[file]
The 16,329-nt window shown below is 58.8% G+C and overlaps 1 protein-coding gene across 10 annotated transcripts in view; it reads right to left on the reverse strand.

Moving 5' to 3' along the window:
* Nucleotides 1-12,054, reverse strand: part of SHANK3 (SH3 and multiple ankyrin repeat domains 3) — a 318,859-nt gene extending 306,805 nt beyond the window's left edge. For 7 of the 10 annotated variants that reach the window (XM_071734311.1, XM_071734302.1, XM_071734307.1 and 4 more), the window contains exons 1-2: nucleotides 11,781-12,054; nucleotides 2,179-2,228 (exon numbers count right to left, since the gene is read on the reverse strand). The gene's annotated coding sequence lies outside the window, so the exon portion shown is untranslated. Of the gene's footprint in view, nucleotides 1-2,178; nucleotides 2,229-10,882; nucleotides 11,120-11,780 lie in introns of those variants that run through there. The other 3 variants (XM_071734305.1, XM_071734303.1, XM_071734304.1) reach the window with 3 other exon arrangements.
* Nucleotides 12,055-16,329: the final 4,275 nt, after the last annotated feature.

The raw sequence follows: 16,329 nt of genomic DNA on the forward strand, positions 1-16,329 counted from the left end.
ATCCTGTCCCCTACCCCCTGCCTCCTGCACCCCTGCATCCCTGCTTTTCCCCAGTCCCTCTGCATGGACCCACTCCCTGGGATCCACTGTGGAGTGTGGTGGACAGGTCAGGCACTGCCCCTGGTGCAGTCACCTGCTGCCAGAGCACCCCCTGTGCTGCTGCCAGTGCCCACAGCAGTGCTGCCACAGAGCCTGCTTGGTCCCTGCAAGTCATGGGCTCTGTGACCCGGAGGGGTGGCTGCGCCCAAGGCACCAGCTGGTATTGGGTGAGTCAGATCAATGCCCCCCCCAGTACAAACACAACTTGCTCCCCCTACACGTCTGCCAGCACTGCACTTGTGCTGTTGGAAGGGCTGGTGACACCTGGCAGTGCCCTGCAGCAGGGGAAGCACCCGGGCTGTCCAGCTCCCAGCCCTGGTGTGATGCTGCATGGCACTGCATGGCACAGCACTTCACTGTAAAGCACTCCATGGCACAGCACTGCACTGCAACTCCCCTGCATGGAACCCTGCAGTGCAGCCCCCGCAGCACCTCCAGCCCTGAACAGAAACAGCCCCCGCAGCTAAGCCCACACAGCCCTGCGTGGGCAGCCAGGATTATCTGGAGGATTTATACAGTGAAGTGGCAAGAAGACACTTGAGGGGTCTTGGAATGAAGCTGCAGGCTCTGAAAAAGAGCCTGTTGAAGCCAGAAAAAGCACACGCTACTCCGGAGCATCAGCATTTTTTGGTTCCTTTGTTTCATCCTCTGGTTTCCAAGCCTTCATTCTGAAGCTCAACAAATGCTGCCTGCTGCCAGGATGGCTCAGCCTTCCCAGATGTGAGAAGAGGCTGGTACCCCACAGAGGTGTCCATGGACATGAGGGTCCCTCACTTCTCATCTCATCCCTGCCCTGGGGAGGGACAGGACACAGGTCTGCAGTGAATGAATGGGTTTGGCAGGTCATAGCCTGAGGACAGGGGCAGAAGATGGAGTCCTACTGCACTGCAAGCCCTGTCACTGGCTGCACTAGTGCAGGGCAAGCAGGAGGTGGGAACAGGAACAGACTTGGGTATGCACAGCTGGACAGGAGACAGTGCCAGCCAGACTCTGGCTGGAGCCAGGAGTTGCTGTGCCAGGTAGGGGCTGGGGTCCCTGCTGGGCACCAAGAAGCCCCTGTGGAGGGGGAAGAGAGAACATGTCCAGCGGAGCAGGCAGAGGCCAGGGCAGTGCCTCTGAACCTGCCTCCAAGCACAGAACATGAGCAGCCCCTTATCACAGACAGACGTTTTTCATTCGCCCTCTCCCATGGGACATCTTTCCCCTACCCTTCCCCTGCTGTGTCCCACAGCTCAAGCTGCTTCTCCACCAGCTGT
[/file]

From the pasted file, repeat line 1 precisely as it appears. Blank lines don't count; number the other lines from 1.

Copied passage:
The 16,329-nt window shown below is 58.8% G+C and overlaps 1 protein-coding gene across 10 annotated transcripts in view; it reads right to left on the reverse strand.